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Assessment Principles and Universal Design for Learning (UDL)

Principles of Learning Assessment for All Modalities

Figure explained in text below

Framework for Learning Assessment – Based on UDL, Best Practices in Assessment, and Quality Matters

Learning Assessment principles are grounded in teaching and learning theories, in addition they rely on a purposeful action to create community, engagement, and authenticity.

Core Values of Assessment

In the online and traditional spaces, assessments are:

  1. Engaging: Assessments allow students to engage in the evaluation process in multiple ways.
  2. Learner-Centered: Assessments are designed to meet students where they are in technology skills, learning preferences, and special needs. Assessments are based in constructivist approaches to learning.
  3. Authentic: Assessments are grounded in actual contexts and linked to valid tasks.
  4. Meaningful: Assessments are inquiry-based, involve problem solving, go beyond assessing items on a test to incorporate skills students need for lifelong learning.
  5. Assessing True Learning:
    1. Align to Learning Outcomes
    2. Use rubrics to assess learning
    3. Assess at multiple stages of learning to acquire multiple measures of student growth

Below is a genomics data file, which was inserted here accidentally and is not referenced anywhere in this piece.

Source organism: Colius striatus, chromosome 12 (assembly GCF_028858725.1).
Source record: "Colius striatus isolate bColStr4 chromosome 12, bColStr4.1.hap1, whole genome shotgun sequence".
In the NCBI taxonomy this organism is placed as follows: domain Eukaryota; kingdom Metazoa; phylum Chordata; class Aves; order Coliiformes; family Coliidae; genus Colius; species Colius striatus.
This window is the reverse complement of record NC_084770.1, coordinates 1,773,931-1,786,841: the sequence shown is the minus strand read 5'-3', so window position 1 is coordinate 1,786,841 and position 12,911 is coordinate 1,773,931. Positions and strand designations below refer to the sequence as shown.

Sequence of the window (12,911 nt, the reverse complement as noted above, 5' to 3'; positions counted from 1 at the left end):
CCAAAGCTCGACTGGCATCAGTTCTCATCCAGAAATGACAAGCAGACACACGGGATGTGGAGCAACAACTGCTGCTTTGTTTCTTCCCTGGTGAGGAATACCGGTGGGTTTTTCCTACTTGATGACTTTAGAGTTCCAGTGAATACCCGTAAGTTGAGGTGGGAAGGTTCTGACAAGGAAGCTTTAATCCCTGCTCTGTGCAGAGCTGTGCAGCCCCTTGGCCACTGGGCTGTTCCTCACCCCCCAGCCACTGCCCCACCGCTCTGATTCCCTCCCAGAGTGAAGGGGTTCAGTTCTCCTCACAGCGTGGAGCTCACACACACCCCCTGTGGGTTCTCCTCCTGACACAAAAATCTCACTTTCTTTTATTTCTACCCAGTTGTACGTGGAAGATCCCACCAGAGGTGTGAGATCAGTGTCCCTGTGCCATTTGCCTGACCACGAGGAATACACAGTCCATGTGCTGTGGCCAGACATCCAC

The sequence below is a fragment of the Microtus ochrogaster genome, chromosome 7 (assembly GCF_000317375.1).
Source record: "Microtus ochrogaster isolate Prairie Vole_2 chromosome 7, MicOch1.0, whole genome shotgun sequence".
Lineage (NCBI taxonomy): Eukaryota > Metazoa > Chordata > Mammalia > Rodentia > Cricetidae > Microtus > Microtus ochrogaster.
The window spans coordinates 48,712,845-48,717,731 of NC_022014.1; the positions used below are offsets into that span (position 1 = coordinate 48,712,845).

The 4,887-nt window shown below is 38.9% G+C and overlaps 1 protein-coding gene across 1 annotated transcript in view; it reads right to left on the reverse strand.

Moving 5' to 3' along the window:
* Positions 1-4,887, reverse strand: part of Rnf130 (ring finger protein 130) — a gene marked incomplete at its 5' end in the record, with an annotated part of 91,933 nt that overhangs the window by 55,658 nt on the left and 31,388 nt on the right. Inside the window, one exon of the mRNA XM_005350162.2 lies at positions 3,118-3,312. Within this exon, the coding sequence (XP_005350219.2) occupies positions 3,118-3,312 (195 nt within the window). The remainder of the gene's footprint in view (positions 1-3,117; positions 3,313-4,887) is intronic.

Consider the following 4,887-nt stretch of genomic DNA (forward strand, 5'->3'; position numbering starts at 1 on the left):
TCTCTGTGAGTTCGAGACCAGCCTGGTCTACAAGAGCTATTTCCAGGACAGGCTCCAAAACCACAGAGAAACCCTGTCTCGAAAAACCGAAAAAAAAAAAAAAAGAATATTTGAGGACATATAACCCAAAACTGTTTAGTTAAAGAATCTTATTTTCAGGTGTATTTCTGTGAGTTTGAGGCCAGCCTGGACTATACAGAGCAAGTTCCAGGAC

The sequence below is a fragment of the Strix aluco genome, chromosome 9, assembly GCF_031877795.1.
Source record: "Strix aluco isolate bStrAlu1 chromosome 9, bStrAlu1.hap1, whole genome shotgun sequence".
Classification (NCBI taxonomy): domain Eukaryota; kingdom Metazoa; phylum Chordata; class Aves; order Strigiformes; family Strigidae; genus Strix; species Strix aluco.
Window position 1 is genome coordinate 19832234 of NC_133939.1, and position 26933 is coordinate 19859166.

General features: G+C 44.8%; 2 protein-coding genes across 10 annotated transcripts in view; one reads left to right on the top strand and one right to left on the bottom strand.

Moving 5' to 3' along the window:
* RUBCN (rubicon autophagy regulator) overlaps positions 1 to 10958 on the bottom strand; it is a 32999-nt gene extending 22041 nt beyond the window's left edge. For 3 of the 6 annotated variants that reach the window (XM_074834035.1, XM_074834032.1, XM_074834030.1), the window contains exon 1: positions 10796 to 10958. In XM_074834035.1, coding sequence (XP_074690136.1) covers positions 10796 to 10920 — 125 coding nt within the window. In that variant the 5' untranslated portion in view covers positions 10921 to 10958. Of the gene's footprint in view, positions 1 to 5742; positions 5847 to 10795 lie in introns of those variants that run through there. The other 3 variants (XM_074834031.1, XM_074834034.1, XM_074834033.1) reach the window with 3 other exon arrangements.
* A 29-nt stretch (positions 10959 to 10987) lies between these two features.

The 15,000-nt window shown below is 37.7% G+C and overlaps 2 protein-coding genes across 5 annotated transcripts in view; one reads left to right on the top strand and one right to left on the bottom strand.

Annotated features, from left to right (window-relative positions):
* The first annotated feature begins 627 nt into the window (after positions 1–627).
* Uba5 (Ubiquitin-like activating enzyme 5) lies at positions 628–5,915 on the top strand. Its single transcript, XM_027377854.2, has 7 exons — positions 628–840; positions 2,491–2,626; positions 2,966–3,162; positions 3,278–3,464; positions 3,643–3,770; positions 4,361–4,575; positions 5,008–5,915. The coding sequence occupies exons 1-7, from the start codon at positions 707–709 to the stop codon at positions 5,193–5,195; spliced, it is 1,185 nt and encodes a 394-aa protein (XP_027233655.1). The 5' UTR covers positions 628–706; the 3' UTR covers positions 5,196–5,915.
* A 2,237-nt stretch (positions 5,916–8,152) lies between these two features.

Assessment Delivery

For assessments to be true to student learning outcomes, they need to rely on multiple methods of assessments, such as diagnostic, formative, and summative. To that end, faculty need to assess prior to instruction as a diagnostic tool, during instruction as a formative tool to assess learning acquisition and use assessment as a guide for learning, and finally summative assessment to measure attained learning against stated program and course learning objectives.

Assessments Use:

  1. Multiple Measures: Assessments measure the learning objectives multiple times to gauge learning and student growth.
  2. Multiple Actions: Assessments allow students to demonstrate what they have learned by assessing the same outcomes in multiple ways, such as presentations, projects, knowledge checks, etc.
  3. Multiple Representations: If at all possible, assessments are provided to the students in different formats as possible options, to meet specific student needs and situations.



Conrad, D, & Openo, J. (2018). Assessment strategies for online learning: Engagement and authenticity. Athabasca, Canada: AU Press.

Quality Matters (QM). (2018). Course Development Rubric for Higher Education (6th edition).


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